A rare, powerful earthquake struck Morocco late Friday night, killing more than 1,000 people and damaging buildings from villages in the Atlas Mountains to the historic city of Marrakech. But the full toll was not known as rescuers struggled to get through boulder-strewn roads to the remote mountain villages hit hardest. People woken by the quake ran into the streets in terror and disbelief. A man visiting a nearby apartment said dishes and wall hangings began raining down, and people were knocked off their feet and chairs. A woman described fleeing her house after an “intense vibration.’’

A man holding a child said he was jarred awake in bed by the shaking. State television showed people clustered in the streets of Marrakech, afraid to go back inside buildings that might still be unstable. Many wrapped themselves in blankets as they tried to sleep outside. The magnitude 6.8 quake was the hardest to hit Morocco in 120 years, and it toppled buildings and walls in ancient cities made from stone and masonry not designed to withstand quakes. “The problem is that where destructive earthquakes are rare, buildings are simply not constructed robustly enough to cope with strong ground shaking, so many collapses resulting in high casualties,” said Bill McGuire, professor emeritus of geophysical and climate hazards at University College London. “I would expect the final death toll to climb into the thousands once more is known. As with any big quake, aftershocks are likely, which will lead to further casualties and hinder search and rescue.” In a sign of the huge scale of the disaster, Morocco’s King Mohammed VI ordered the armed forces to mobilize air and land assets, specialized search and rescue teams, and a surgical field hospital, according to a statement from the military. But despite an outpouring of offers of help from around the world, the Moroccan government had not formally asked for assistance, a step required before outside rescue crews could deploy.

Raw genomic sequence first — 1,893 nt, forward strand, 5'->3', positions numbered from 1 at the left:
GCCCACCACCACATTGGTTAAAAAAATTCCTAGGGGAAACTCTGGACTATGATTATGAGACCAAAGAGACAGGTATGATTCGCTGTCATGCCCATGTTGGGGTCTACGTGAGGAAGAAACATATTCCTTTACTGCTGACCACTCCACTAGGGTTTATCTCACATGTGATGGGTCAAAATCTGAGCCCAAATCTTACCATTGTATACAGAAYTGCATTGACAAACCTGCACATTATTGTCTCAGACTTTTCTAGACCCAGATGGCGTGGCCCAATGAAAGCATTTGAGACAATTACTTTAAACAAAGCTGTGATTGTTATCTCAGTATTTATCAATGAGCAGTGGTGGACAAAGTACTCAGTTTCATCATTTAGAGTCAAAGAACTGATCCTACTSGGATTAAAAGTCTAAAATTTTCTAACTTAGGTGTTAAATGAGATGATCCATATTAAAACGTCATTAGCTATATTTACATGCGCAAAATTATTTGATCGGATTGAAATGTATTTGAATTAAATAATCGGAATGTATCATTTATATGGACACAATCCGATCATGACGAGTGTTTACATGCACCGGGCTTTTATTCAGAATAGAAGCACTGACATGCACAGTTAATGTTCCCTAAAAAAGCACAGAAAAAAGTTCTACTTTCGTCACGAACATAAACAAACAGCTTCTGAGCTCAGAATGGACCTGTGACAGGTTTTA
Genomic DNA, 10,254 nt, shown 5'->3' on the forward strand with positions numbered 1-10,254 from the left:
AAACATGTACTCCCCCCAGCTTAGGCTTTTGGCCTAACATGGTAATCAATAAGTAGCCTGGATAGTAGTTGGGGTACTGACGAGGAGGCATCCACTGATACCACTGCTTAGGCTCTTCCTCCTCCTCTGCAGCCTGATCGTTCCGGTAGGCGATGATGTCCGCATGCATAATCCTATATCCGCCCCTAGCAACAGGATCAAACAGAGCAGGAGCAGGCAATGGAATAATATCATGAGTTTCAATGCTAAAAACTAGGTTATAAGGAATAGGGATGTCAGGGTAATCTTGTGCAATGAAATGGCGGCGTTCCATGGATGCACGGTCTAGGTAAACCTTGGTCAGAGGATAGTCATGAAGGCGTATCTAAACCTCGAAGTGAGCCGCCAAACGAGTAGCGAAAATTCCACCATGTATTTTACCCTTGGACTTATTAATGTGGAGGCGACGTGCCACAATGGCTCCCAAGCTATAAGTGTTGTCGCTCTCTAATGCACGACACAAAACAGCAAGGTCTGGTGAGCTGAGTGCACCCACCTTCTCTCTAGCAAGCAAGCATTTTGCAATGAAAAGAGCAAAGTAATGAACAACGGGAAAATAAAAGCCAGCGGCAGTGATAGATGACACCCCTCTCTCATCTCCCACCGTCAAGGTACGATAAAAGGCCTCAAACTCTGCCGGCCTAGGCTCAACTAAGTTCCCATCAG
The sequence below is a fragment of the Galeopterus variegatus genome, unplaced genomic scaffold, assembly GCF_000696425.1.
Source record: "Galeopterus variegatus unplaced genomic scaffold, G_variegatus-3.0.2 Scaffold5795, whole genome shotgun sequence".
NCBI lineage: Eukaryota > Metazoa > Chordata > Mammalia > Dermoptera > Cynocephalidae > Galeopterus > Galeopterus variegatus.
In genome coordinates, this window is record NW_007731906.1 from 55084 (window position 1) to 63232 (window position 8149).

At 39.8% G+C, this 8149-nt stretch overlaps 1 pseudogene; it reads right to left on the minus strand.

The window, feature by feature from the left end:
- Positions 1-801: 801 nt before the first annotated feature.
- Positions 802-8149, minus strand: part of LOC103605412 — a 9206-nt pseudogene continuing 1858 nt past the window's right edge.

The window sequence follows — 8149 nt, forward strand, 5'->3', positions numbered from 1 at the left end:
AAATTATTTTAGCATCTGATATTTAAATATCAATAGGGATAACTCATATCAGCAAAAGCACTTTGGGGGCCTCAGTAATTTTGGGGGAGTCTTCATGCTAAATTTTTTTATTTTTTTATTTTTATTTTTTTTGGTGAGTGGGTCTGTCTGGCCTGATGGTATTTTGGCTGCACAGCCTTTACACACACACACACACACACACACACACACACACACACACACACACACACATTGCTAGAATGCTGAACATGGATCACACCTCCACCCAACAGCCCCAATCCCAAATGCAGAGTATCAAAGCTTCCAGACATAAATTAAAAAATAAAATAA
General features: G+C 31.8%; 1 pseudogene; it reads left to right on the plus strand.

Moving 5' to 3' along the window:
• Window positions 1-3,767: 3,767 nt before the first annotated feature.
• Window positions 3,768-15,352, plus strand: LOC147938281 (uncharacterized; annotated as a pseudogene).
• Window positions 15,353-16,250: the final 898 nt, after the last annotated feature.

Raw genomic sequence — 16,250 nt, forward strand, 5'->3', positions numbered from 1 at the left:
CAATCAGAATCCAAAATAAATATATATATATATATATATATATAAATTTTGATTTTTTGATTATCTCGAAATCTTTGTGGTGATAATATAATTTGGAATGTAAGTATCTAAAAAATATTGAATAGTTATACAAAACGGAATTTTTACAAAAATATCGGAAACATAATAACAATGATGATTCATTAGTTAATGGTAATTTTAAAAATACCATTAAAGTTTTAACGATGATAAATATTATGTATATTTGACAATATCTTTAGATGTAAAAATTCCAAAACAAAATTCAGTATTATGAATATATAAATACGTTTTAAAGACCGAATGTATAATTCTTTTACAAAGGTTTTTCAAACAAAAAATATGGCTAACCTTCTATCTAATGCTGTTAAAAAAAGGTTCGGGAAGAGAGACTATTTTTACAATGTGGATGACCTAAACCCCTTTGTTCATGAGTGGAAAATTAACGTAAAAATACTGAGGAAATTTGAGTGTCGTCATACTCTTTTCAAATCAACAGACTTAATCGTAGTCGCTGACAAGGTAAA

In Marrakech, the famous Koutoubia Mosque, built in the 12th century, was damaged, but the extent was not immediately clear. Its 69-meter (226-foot) minaret is known as the “roof of Marrakech.” Moroccans also posted videos showing damage to parts of the famous red walls that surround the old city, a UNESCO World Heritage site. At least 1,000 people died, mostly in Marrakech and five provinces near the quake’s epicenter, and another 672 people were injured, Morocco’s Interior Ministry reported Saturday morning. Of the injured, the ministry wrote, 205 were seriously hurt.

Rescuers worked through the night, searching for survivors in darkness, dust, and rubble. Most of the tiny village of Moulay Brahim, carved into a mountainside south of Marrakech, was uninhabitable after walls crumbled, windows shattered and more than a dozen homes were reduced to piles of concrete and bent metal poles. At least five residents were trapped. Ayoub Toudite said he had been working out with friends at the gym when “we felt a huge shake like it was doomsday.”

In 10 seconds, he said, everything was gone. “We found casualties and people running and kids crying,” he told The Associated Press. “We never saw anything like this, 20 deaths in the area, 30 injuries.” Rescuers were using hammers and axes to free a man trapped under a two-story building. People capable of squeezing into the tiny space were giving him water. “We are all terrified that this happens again,” Toudite said.